In the past decade, a number of U.S. soldiers have requested asylum to avoid being court-martialed for refusing to deploy to Iraq and Afghanistan. For instance, in 2013, the refugee tribunal in Toronto denied the refugee claim of a 27-year-old U.S. soldier who deserted after serving in Afghanistan. In court documents, he stated that he felt that American military presence in Afghanistan was creating a police state.

Canada denied the claims by U.S. Iraq and Afghan war objectors.

One asylum-seeker, Rodney Watson, is a U.S. Army veteran who refused to return for a second tour in Iraq. He has been living in a church in Vancouver for seven years to avoid deportation.

Although the numbers are much lower, these war resisters’ motives may be reminiscent of the historic exodus to Canada of tens and thousands of Americans who opposed the Vietnam War, many of whom remained.

More expected under Trump

A rising number of African and Middle Eastern migrants are crossing the U.S. border for refuge in Canada. Trump’s immigration crackdown, and Canada’s openness, are expected to beckon more to follow.

“Virtually every person who’s crossed, from pregnant women in the back of trucks to those shepherding their children to safety, have said to us that the United States is no longer a safe country for them to be in,” Paul Caulford, a doctor at the Canadian Centre for Refugee and Immigrant Healthcare outside Toronto, told the Otherhood podcast in February.

After Trump’s executive order in January to halt the arrival of all refugees and certain Muslim travelers, Canada’s Prime Minister Justin Trudeau said, “Canadians welcome you, regardless of your faith.”

That executive order is suspended after court challenges against it. But the Trump administration is ordering more immigration restrictions and deportations.

Up until now, Canadian refugee lawyers said most of their American clients were largely the children of undocumented immigrants, service members who didn’t want to deploy to Iraq and Afghanistan, or spoke out against the U.S. military; people with mental health problems; or fugitives from justice.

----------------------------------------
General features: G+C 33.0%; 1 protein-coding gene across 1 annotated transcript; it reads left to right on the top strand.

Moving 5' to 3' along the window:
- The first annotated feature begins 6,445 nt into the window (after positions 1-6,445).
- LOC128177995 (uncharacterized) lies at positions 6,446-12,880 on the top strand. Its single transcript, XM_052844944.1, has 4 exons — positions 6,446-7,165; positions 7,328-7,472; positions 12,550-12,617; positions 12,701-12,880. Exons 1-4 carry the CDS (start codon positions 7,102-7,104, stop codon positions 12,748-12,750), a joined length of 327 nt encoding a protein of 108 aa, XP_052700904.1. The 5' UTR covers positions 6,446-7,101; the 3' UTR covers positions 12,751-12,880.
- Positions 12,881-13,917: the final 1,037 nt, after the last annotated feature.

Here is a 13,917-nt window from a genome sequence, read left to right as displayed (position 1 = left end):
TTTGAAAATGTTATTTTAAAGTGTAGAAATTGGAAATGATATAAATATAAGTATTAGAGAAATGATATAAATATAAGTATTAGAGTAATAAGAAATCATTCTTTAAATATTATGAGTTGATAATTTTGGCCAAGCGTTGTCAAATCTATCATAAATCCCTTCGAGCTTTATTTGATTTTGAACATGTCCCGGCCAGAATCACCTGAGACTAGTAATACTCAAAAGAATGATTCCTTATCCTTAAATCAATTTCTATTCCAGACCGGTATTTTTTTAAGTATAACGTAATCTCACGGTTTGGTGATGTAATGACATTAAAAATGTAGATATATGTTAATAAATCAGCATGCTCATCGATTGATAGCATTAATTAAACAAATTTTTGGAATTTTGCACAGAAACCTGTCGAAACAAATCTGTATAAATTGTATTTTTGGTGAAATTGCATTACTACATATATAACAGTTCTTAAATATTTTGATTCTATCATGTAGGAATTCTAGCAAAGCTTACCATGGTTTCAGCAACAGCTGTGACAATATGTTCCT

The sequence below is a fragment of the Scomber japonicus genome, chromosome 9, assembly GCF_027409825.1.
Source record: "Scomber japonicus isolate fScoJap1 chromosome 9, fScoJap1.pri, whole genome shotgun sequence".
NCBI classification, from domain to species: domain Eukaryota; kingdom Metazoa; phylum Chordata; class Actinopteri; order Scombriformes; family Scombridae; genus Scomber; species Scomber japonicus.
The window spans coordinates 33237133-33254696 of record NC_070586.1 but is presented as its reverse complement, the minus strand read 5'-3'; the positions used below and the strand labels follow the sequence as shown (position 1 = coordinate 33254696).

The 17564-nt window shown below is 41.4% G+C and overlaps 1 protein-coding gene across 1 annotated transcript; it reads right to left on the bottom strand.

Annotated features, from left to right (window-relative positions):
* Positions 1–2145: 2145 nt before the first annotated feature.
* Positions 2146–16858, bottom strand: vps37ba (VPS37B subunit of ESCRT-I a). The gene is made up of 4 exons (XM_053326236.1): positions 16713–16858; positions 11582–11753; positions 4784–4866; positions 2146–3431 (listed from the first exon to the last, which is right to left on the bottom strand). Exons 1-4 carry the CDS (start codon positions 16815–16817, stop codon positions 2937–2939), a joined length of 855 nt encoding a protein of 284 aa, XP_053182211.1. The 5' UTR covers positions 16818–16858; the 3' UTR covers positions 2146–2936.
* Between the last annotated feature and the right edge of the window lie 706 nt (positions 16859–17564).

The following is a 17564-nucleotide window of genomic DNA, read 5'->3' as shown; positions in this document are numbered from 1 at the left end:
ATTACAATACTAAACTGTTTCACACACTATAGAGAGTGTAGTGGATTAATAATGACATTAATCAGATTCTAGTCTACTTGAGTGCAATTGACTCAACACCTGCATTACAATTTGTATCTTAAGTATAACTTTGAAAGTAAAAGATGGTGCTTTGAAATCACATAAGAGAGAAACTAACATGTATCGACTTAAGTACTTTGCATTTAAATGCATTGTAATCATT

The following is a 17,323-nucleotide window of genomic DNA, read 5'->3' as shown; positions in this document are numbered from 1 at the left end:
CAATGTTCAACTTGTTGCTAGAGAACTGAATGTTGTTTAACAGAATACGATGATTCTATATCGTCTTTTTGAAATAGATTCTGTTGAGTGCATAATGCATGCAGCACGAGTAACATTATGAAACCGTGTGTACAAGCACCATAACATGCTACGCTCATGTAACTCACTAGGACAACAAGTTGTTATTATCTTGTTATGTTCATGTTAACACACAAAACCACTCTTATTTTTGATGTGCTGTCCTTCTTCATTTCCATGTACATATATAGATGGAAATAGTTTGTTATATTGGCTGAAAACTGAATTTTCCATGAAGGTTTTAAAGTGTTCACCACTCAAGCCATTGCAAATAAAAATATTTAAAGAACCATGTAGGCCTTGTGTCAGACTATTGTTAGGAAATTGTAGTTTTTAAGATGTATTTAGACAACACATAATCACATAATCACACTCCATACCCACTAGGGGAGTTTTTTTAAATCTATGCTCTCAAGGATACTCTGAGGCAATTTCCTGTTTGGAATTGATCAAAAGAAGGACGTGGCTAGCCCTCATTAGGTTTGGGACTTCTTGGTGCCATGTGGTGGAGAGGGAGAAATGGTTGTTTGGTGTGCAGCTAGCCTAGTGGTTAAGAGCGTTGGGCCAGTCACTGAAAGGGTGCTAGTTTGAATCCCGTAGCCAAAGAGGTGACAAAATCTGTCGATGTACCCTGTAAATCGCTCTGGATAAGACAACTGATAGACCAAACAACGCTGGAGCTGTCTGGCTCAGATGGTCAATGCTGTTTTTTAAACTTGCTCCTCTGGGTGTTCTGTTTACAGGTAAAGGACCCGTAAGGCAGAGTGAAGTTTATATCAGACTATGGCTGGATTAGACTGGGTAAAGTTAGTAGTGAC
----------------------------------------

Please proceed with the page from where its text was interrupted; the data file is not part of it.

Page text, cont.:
A few Americans who were facing the death penalty have also sought safety in Canada, because Canada will not send someone back to face capital punishment, according to its extradition terms with the US, said attorney Peter Edelmann, who has represented Americans who were seeking asylum in Canada.

But with Trump in power, Canada should expect new types of cases, the refugee attorneys said.

“We’re going to get a new kind of refugee claim from US citizens in the next four years — they won’t be like the ones in the past,” Garnick said in an email. “It’s not going to be primarily the US army deserters who were dishonorably discharged due to their refusal to be deployed or redeployed to Iraq. It will be a different kind of U.S. citizen refugee claimant.”

For example, Garnick said a Muslim American citizen of Iranian descent might get asylum in Canada if they show they cannot live safely in the US because of the threat of injury or death, or that they can’t get a job due to their religion or ethnic background.

“In other words, if [the Muslim American] could prove that a blanket travel ban like the one Trump brought in is not just causing him to feel uneasy, but actually has caused him a reasonable subjective and objective fear, due to letters of threat or perhaps some other incident,” Garnick said, “he’d have a chance at a refugee hearing.”